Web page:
The difference between armed contractors and unarmed contractors also regularly confuses the public. When I say armed contractors nee private security contractors nee private military contractors are indistinguishable from mercenaries, I mean that. But unarmed contractors--like electricians, MWR maintenance technicians (yep, that’s the real name) or chow hall cooks--don’t qualify as mercenaries. They perform functions that support our troops without directly using violence.

Some words have dirty connotations. Terrorists are worse than insurgents who are worse than rebels. Private security contractor sounds better than mercenary. But we need to call a lightsaber a lightsaber. Otherwise we end up confusing lightsabers with blaster pistols, when one is an elegant weapon from a more civilized age and the other is clumsy and random. (Blasters can’t hit crap anyways.) 

ten comments

I think it is odd anyone would consider a military target a victim of terrorism. Basically, it would have made the founding fathers and the rebel army terrorists. They weren’t fighting conventionally to the accepted norms of the time.

I’m curious if anyone is going to argue this point. Otherwise, good post.


I would suggest that terrorism could (and does) happen in active warzones. I would agree that acts against military members may not constitute an act of terrorism but perhaps, for example, one Iraqi’s act of violence toward another member of the Iraqi society in order to have them politically behave a certain way.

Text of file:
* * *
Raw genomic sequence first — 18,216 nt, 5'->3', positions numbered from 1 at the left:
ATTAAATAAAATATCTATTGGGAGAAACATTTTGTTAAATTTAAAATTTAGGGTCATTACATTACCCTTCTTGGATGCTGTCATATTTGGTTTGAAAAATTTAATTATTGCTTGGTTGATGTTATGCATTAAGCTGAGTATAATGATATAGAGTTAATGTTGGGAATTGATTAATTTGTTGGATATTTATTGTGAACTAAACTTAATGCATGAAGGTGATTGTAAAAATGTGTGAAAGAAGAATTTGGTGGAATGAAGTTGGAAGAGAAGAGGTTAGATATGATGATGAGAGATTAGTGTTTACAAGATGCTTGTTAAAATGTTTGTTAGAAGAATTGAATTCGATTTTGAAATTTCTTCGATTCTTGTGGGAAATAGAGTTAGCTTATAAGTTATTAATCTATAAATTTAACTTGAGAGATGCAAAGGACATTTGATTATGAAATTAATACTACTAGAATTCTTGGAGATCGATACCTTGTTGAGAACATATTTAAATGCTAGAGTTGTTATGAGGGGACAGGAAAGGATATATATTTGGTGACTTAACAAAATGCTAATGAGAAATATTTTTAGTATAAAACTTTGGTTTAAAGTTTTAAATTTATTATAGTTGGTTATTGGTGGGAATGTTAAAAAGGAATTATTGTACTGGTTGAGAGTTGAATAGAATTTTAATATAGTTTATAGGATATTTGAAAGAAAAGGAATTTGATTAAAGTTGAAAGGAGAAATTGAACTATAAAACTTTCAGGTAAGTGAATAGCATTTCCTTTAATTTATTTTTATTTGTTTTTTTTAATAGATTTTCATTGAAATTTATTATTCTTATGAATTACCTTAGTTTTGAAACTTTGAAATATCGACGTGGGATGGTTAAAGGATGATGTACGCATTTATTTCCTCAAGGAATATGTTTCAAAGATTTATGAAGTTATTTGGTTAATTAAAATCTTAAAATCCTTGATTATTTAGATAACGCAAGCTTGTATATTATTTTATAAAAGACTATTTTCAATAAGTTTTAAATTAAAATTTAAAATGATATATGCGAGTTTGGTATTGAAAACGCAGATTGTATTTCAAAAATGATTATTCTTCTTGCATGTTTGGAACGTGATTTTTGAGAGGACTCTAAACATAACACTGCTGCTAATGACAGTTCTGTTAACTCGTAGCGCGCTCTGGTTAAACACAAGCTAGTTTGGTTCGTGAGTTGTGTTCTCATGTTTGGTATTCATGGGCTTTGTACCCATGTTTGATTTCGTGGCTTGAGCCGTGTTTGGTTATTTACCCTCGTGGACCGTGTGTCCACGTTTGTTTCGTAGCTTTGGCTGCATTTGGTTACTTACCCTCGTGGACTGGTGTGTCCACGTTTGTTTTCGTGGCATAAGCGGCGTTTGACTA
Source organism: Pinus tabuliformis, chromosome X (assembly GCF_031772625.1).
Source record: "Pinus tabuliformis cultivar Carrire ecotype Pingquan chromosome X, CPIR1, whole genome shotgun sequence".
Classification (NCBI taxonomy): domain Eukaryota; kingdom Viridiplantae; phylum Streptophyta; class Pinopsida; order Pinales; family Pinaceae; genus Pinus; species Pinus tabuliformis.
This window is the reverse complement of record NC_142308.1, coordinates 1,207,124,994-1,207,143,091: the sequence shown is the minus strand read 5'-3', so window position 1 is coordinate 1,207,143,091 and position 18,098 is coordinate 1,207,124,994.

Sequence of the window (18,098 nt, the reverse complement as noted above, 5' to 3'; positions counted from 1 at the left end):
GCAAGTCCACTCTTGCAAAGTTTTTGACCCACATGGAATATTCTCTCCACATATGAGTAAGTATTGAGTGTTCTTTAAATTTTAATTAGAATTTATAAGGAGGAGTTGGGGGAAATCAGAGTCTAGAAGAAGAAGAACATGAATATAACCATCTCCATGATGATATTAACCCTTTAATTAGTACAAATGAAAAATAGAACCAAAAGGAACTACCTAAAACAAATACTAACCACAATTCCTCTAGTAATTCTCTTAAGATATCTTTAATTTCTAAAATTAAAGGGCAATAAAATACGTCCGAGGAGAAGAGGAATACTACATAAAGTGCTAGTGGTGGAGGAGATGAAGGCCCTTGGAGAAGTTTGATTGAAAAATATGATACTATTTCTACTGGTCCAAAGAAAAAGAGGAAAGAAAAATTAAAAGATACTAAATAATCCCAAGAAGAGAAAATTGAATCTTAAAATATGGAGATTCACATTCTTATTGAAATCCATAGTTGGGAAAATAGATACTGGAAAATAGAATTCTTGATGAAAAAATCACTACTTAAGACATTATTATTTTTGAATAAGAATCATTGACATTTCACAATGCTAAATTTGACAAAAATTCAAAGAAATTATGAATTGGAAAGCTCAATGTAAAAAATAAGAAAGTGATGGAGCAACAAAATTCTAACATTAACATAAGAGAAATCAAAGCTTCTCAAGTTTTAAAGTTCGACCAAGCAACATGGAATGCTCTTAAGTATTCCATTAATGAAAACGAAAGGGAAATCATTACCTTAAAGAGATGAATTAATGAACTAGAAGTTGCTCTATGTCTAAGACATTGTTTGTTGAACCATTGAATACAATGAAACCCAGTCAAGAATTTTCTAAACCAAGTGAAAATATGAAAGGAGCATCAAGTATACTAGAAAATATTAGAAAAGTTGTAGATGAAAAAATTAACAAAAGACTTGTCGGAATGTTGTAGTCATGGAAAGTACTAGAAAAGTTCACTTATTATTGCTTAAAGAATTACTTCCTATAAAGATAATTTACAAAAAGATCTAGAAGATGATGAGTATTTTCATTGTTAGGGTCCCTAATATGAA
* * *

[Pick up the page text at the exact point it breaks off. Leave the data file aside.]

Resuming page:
A second thought is that perhaps even though the uniformed members of a military “use violence to pursue a nation’s aims” the expectation is that they will be engaged by a state sponsored uniformed military.


@ Jared – Hypothetically, if America were taken over by a foreign country—a la Red Dawn, or the new game Home Front— and our Army was disbanded, could Americans fight back even if they weren’t a part of a state sponsored uniformed military?

Would they be considered insurgents, or terrorists?

Curious for your response, I think you brought up a good distinction.


I believe that terrorism is tough to define. To answer your question, I believe that in the Red Dawn case, they most likely would not be terrorist but insurgents. I say most likely because terrorist will not abide by any rules of engagement, Geneva Convention, or any other socially acceptable form of warfare.

As far as terrorism against military members, I think that the idea of time and space also need to be included in the discussion. If a military member is in a warzone, I agree, it would be hard to say that they were a target of a terrorist act. But what about the military member who is/was not in a warzone?

Lastly, if a member of a military is always a legitimate target and actions toward them cannot be defined as “terrorism” does this then mean that the members of the military cannot commit acts of terrorism and all the military acts are legitimate?


@Jared – the military would be committing war crimes in that case


Good distinction about warzones Jared. Yeah it is a gigantic grey line. Part of my argument rests on whether the servicemember is acting in a role as a member of our armed forces. So say a Soldier in Germany if off duty, in civilian clothes, and their are taken hostage. That is terrorism. In the case of Lebanon, though, Marines were deployed partly as a stabilizing force in that country’s insurgency. That makes it much harder to call it terrorism. In the case of the USS Cole, the soldiers were on a military vessel in open waters.